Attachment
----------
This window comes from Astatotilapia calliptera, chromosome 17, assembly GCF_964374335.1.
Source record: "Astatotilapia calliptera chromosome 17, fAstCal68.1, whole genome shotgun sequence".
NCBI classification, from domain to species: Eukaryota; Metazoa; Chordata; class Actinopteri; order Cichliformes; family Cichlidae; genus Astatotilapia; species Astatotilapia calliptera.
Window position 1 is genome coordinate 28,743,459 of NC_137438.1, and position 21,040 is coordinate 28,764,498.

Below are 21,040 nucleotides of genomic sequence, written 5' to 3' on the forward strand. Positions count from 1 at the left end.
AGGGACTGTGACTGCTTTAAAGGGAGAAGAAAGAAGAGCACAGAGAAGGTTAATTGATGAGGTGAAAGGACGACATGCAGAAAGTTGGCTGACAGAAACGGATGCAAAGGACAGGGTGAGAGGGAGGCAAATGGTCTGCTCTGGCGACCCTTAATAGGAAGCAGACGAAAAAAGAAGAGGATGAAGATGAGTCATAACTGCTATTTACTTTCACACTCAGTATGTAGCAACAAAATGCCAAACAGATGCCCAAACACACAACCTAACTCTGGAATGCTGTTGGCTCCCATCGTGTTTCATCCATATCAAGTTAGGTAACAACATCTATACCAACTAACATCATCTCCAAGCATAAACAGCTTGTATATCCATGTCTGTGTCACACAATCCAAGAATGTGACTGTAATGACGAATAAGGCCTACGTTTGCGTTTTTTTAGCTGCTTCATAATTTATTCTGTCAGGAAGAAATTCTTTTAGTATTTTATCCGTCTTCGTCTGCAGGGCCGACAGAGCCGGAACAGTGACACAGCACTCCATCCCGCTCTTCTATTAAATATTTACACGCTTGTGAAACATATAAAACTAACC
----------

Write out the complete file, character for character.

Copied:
This window comes from Astatotilapia calliptera, chromosome 17, assembly GCF_964374335.1.
Source record: "Astatotilapia calliptera chromosome 17, fAstCal68.1, whole genome shotgun sequence".
NCBI classification, from domain to species: Eukaryota; Metazoa; Chordata; class Actinopteri; order Cichliformes; family Cichlidae; genus Astatotilapia; species Astatotilapia calliptera.
Window position 1 is genome coordinate 28,743,459 of NC_137438.1, and position 21,040 is coordinate 28,764,498.

Below are 21,040 nucleotides of genomic sequence, written 5' to 3' on the forward strand. Positions count from 1 at the left end.
AGGGACTGTGACTGCTTTAAAGGGAGAAGAAAGAAGAGCACAGAGAAGGTTAATTGATGAGGTGAAAGGACGACATGCAGAAAGTTGGCTGACAGAAACGGATGCAAAGGACAGGGTGAGAGGGAGGCAAATGGTCTGCTCTGGCGACCCTTAATAGGAAGCAGACGAAAAAAGAAGAGGATGAAGATGAGTCATAACTGCTATTTACTTTCACACTCAGTATGTAGCAACAAAATGCCAAACAGATGCCCAAACACACAACCTAACTCTGGAATGCTGTTGGCTCCCATCGTGTTTCATCCATATCAAGTTAGGTAACAACATCTATACCAACTAACATCATCTCCAAGCATAAACAGCTTGTATATCCATGTCTGTGTCACACAATCCAAGAATGTGACTGTAATGACGAATAAGGCCTACGTTTGCGTTTTTTTAGCTGCTTCATAATTTATTCTGTCAGGAAGAAATTCTTTTAGTATTTTATCCGTCTTCGTCTGCAGGGCCGACAGAGCCGGAACAGTGACACAGCACTCCATCCCGCTCTTCTATTAAATATTTACACGCTTGTGAAACATATAAAACTAACC